Chicago Manual of Style – 10/7/2008

The ever-growing, ever-younger crop of in-demand models is a symptom of a larger “cradle culture” that covets youth.

By Jessica Hester

It’s no secret that fashion fetishizes youth.

Vogue’s annual “Age Issue” (August 2008), which proposes to show readers how to be beautiful from ages 17 to 70, is always a reminder that younger is better. This year’s issue featured profiles of stylish, smart, savvy female staffers whose ages ranged from twentysomething to 70-plus. The self-styled spreads were supposed to help readers learn to cultivate a sense of personal style, the elusive je ne sais quoi of the fashion world. Despite the fact that the editorial focused on personal style, the clothes weren’t modeled by the women who chose them. Instead, models impersonated the Vogue writers, some of whom were former models themselves. The implication that a 40-year-old former model is so over the hill that she has to be replaced by a fresh-faced newcomer was enough to make me queasy.

The ever-growing, ever-younger crop of in-demand models is a symptom of a larger “cradle culture” that covets youth. Many of the successful models walking in shows for Prada and Marc Jacobs appear practically prepubescent. In any given month, fashion magazines dedicate umpteen pages to celebrating­­—and evaluating the relative merits—of a number of miracle serums and portable fountains of youth. Coupled with some sneaky scalpel work, these procedures are able to keep readers looking their youngest.

Maybe miniskirts do look better before varicose veins take over. But in my experience, age, rather than the prevention of it, can also be a beauty secret.

At 75, my grandmother is one of the chicest women I know. Apart from her daily swims, moisturizing regimen, and religious application of sunscreen, she hasn’t taken any pains to halt the aging process. She rarely wears any makeup other than a swipe of plum lipstick but always looks elegant, composed, and self-possessed. I don’t think that she has aged gracefully; I think it’s more accurate to say that as she has aged, she has become even more beautiful.

Since clothing fanaticism runs in my family, shopping trips are a rite of passage. I remember being thrilled when I was finally invited to participate in the tradition my grandmother had long shared with her four daughters. We swap clothes and put together ensembles for one another, but my favorite part of the trip is watching the other women look at themselves in the mirror.

My mother and I purse our lips in the same way when we try on clothes. We scrutinize our bodies in the mirror, sometimes with acceptance, and sometimes with derision. Frequently, we peer incredulously at parts of our bodies that suddenly look bigger – or smaller, or lower, or wider – than we remembered. We grab uncomfortably at seams, trying to fit ourselves into pants that just aren’t right.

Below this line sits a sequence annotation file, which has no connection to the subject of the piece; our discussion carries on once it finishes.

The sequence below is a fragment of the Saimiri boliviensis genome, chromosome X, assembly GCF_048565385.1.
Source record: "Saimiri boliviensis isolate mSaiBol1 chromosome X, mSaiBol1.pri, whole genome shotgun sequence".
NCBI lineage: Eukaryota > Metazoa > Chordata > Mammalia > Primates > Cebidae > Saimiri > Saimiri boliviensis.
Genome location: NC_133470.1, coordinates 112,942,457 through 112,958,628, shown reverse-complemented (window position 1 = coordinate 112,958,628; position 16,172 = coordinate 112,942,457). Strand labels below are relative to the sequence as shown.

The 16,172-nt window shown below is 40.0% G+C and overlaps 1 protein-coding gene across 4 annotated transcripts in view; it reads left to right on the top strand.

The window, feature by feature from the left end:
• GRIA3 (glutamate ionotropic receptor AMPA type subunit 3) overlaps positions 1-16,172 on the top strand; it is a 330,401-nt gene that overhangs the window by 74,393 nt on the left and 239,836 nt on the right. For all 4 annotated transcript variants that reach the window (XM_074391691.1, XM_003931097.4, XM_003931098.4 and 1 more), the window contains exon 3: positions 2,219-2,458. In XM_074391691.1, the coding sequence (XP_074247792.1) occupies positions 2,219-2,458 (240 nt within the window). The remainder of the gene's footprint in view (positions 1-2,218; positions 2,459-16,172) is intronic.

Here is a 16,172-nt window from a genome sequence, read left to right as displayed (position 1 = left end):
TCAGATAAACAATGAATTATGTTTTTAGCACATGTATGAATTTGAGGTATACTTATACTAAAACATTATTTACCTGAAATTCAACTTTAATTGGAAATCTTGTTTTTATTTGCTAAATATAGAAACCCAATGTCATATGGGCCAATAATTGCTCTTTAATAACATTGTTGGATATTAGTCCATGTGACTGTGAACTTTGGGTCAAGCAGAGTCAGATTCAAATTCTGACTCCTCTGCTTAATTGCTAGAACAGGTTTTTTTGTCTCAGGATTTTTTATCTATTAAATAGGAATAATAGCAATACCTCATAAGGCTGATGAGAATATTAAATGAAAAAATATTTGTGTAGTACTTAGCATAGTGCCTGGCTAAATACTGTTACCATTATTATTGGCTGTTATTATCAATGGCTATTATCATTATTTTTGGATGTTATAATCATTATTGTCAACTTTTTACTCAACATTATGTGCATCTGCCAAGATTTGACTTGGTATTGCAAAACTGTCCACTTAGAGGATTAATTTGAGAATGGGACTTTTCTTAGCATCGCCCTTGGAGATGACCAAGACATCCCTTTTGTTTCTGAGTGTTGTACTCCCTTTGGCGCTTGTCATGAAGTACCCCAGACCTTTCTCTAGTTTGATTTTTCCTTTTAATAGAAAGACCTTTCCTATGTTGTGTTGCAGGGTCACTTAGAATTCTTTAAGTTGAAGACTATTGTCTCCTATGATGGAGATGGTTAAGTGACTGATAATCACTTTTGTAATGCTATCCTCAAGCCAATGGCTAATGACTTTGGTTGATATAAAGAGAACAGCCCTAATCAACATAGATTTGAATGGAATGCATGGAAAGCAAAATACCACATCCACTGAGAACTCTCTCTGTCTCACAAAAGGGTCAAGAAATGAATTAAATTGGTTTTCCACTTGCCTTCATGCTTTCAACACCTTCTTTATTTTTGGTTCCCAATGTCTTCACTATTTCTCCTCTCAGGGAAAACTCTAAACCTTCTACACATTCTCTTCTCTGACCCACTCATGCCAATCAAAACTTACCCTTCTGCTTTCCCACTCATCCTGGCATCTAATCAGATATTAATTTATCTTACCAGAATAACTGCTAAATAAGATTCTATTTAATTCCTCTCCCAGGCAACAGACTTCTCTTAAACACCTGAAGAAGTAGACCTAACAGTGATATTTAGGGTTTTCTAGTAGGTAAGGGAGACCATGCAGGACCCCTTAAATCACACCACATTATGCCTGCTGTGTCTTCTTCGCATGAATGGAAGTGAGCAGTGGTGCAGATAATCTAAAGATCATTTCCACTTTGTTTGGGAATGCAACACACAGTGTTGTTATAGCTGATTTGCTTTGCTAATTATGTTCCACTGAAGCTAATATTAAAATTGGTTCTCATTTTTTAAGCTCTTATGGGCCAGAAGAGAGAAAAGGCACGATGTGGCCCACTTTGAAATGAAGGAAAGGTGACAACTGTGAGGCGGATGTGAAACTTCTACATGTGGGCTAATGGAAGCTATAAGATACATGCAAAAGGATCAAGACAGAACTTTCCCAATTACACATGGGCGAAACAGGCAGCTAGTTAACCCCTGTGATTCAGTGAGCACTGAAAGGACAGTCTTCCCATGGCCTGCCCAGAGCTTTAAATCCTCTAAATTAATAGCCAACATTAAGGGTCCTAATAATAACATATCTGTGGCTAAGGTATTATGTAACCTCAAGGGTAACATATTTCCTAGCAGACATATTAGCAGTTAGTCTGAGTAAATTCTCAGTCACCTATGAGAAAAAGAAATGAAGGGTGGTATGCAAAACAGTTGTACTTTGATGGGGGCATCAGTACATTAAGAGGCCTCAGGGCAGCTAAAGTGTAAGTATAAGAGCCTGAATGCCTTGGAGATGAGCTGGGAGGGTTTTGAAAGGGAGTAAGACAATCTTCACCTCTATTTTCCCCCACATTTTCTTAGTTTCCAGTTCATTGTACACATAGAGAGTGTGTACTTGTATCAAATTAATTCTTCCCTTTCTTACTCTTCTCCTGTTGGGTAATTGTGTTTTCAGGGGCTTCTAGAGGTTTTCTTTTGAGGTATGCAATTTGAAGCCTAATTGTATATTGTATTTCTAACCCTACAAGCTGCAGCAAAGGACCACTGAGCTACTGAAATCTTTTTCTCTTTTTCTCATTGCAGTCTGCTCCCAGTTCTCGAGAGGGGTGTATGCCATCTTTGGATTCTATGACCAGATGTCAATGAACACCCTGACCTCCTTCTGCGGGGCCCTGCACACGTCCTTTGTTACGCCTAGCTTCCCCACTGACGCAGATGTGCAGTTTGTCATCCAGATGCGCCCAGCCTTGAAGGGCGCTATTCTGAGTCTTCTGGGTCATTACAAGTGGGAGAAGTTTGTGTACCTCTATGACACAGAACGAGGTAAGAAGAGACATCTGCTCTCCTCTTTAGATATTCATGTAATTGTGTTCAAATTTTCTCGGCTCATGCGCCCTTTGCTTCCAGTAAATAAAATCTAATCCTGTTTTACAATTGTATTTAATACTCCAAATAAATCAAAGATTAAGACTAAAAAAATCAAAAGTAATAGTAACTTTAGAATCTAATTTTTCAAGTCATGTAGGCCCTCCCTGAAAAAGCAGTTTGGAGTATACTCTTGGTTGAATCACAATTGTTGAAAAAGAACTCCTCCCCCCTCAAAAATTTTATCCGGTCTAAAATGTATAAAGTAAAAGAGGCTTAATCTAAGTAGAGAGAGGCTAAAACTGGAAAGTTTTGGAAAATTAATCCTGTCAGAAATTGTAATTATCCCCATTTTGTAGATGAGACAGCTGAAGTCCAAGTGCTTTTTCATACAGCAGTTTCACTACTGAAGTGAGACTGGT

It’s a different story with my grandmother. Instead of grimacing, she looks calmly and patiently at her reflection and asks us if we think a shorter turtleneck would be more comfortable. She no longer feels the need to stuff herself into a pair of pants; she understands the value of finding clothes that fit, rather than trying to fit yourself into clothes.

In a way, her aging body beautifully and sensitively narrates the story of her busy and exciting life. Her toned legs and sun-spotted arms are products of her penchant for hiking in Morocco and Athens. Her tall frame can carry off the graphic prints she’s collected on her trips around the world. She doesn’t have time to waste on clothes that are too fussy or constricting. She carries her clothing upon herself with an effortlessness that is only achieved through rejecting self-criticism and self-doubt.

My grandmother has taught me that the secrets to looking good are simple: Don’t try too hard, buy the right size, and find a good tailor. Though some of the outfits she’s tried to coax me into have been pretty outrageous, the advice is sound: Find clothes that let you move, and show off your body without accentuating its less-than-perfect features. She’s always told me to stay away from clothes that hide my shape or fit like a second skin. The idea isn’t to look like someone else, but like the prettiest, healthiest, and happiest version of you.

Maybe by taking some lessons from the worldlier fashionistas in our lives we can all feel more comfortable in our jeans and in our own skin.